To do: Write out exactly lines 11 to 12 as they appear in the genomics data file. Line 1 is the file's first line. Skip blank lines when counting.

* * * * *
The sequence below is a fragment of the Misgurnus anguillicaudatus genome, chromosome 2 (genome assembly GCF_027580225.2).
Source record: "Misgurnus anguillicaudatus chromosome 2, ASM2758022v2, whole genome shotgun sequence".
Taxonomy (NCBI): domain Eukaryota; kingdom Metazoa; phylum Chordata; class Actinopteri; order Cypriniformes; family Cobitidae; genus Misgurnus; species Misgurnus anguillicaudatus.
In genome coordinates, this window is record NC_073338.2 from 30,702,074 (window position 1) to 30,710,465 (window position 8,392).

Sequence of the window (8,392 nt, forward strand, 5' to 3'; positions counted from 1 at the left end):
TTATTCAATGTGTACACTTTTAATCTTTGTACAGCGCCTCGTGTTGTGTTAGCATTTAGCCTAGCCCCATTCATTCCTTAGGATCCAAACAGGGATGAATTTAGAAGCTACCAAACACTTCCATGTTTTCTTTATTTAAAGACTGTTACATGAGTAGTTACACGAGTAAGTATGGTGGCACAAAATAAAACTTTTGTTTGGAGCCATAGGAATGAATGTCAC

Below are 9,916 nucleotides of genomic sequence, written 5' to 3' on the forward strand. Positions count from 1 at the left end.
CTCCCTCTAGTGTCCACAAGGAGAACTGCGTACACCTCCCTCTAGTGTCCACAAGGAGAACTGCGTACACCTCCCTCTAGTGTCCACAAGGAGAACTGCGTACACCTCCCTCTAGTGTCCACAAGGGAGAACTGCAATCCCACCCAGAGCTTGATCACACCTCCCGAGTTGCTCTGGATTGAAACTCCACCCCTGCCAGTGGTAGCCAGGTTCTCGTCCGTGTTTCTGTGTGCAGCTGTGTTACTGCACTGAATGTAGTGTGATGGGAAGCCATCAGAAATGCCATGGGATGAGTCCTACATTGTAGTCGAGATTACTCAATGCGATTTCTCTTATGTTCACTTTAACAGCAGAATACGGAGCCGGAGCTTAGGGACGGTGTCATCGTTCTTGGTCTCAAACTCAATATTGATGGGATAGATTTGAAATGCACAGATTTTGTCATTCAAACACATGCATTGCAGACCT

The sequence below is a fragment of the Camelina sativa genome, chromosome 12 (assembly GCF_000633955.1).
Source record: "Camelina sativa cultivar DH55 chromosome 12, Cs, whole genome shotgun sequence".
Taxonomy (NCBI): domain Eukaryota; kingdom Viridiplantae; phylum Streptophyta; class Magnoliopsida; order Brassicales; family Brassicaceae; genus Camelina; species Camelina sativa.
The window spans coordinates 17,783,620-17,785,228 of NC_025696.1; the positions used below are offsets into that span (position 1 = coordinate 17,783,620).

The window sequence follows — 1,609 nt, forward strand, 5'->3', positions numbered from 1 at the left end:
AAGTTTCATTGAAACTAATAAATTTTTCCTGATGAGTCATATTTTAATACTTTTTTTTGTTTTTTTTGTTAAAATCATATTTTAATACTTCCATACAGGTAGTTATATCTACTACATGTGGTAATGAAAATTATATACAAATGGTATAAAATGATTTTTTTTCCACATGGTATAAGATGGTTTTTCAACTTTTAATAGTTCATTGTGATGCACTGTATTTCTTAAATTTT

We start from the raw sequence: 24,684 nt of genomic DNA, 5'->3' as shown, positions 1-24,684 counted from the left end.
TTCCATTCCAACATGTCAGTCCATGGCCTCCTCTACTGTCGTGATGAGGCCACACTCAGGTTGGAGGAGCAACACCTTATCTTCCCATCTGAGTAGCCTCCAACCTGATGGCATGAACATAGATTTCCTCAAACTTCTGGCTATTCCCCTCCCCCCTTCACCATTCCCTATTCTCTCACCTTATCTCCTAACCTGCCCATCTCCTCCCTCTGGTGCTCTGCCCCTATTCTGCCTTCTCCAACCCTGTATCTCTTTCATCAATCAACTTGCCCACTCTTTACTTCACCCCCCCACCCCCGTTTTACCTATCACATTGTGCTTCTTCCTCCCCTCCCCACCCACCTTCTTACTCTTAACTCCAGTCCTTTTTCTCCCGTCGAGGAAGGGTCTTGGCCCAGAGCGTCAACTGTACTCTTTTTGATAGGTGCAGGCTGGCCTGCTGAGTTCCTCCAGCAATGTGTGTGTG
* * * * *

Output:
Taxonomy (NCBI): domain Eukaryota; kingdom Viridiplantae; phylum Streptophyta; class Magnoliopsida; order Brassicales; family Brassicaceae; genus Camelina; species Camelina sativa.
The window spans coordinates 17,783,620-17,785,228 of NC_025696.1; the positions used below are offsets into that span (position 1 = coordinate 17,783,620).